Two of Texas’ top Democratic women — Houston Mayor Annise Parker and longtime state Sen. Leticia Van de Putte of San Antonio — revved up an early morning crowd of state delegates on Tuesday, painting Texas Republicans as out of touch and on the fringe, and saying that even if the national party doesn’t give much attention to Texas in the next two months, state Democrats must work overtime to win local races.
“We’re going to talk to our family members, our coworkers, our lines at the grocery store,” Parker said. “We are going to talk to other Americans who may not be Democrats and we are going to remind them that Democrats exist in Texas.”
Van de Putte, noting that delegates were awakened at 3 a.m. because of a fire alarm at their hotel, said “fire alarms are going off back home” in Texas, and that Democrats “need to be ready no matter what time of day it is.”
“We are totally outnumbered at the statehouse,” she said. “We get these very odd issues, promoted by our Republican colleagues, that don’t go to the core or the heart of what the job of Texas government is.”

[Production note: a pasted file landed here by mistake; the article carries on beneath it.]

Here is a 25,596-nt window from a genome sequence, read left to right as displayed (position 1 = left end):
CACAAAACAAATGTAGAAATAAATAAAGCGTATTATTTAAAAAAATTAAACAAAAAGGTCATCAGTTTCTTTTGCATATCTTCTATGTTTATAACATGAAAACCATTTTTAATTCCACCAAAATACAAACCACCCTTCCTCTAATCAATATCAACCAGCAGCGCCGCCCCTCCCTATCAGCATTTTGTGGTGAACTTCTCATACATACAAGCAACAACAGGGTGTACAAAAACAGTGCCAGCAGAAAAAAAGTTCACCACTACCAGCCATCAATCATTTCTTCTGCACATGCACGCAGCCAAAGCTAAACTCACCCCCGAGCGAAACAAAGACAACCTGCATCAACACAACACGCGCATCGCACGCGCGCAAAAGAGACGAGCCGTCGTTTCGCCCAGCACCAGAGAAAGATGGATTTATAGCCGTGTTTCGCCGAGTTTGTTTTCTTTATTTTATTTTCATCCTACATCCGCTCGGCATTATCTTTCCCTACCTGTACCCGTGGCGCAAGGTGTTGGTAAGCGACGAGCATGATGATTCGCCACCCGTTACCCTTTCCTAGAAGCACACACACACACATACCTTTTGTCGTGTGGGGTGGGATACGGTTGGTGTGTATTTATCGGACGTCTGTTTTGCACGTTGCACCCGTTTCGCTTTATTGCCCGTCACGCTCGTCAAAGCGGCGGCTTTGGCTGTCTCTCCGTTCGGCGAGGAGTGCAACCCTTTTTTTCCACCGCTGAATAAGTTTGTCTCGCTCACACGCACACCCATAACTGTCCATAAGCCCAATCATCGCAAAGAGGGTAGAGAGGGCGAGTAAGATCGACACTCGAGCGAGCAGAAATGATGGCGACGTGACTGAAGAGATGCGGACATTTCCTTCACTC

It’s a message that resonates with Bob Binder, a 67-year-old delegate from Austin with a stack of Texans for Obama bumper stickers. He said the Republicans have been “overplaying their hand, they’ve lost their bearing, they’re way out there.”
“There’s nothing patriotic about keeping people from voting, telling women how to run their bodies,” he said.
Parker painted a hopeful — if realistic — picture for turning Texas blue, saying the state’s big cities are “large blue islands in the big red sea."
Texas Democratic Party Chairman Gilberto Hinojosa ticked off cities and regions that are steeped in blue, from Dallas to El Paso to Austin, and said more inroads were being made all the time.
“Sounds to me like we’re a swing state,” he asked, “right?”